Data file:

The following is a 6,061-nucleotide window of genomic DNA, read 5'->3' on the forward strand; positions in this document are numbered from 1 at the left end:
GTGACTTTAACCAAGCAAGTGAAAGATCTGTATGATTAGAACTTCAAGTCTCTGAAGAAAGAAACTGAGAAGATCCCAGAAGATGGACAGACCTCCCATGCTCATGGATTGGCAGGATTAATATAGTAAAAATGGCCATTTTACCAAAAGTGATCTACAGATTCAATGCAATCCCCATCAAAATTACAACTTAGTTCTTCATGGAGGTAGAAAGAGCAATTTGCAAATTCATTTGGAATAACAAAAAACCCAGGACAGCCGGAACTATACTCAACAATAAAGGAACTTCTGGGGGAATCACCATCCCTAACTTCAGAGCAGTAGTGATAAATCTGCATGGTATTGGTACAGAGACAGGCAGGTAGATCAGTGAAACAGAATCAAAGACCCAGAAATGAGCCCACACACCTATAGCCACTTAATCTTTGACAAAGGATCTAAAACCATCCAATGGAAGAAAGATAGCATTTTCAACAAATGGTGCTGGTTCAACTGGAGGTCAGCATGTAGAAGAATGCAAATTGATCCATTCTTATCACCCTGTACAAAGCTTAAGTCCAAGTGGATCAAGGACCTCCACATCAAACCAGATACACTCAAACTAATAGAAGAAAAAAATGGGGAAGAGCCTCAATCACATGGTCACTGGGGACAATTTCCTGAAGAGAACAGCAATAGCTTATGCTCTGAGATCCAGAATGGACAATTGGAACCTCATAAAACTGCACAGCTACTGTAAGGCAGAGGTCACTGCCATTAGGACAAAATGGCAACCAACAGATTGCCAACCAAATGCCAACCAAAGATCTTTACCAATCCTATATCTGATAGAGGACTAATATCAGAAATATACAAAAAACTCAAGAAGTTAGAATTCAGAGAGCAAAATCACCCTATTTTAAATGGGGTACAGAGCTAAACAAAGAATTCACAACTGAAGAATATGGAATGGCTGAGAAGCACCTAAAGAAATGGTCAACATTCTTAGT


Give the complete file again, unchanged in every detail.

The following is a 6,061-nucleotide window of genomic DNA, read 5'->3' on the forward strand; positions in this document are numbered from 1 at the left end:
GTGACTTTAACCAAGCAAGTGAAAGATCTGTATGATTAGAACTTCAAGTCTCTGAAGAAAGAAACTGAGAAGATCCCAGAAGATGGACAGACCTCCCATGCTCATGGATTGGCAGGATTAATATAGTAAAAATGGCCATTTTACCAAAAGTGATCTACAGATTCAATGCAATCCCCATCAAAATTACAACTTAGTTCTTCATGGAGGTAGAAAGAGCAATTTGCAAATTCATTTGGAATAACAAAAAACCCAGGACAGCCGGAACTATACTCAACAATAAAGGAACTTCTGGGGGAATCACCATCCCTAACTTCAGAGCAGTAGTGATAAATCTGCATGGTATTGGTACAGAGACAGGCAGGTAGATCAGTGAAACAGAATCAAAGACCCAGAAATGAGCCCACACACCTATAGCCACTTAATCTTTGACAAAGGATCTAAAACCATCCAATGGAAGAAAGATAGCATTTTCAACAAATGGTGCTGGTTCAACTGGAGGTCAGCATGTAGAAGAATGCAAATTGATCCATTCTTATCACCCTGTACAAAGCTTAAGTCCAAGTGGATCAAGGACCTCCACATCAAACCAGATACACTCAAACTAATAGAAGAAAAAAATGGGGAAGAGCCTCAATCACATGGTCACTGGGGACAATTTCCTGAAGAGAACAGCAATAGCTTATGCTCTGAGATCCAGAATGGACAATTGGAACCTCATAAAACTGCACAGCTACTGTAAGGCAGAGGTCACTGCCATTAGGACAAAATGGCAACCAACAGATTGCCAACCAAATGCCAACCAAAGATCTTTACCAATCCTATATCTGATAGAGGACTAATATCAGAAATATACAAAAAACTCAAGAAGTTAGAATTCAGAGAGCAAAATCACCCTATTTTAAATGGGGTACAGAGCTAAACAAAGAATTCACAACTGAAGAATATGGAATGGCTGAGAAGCACCTAAAGAAATGGTCAACATTCTTAGT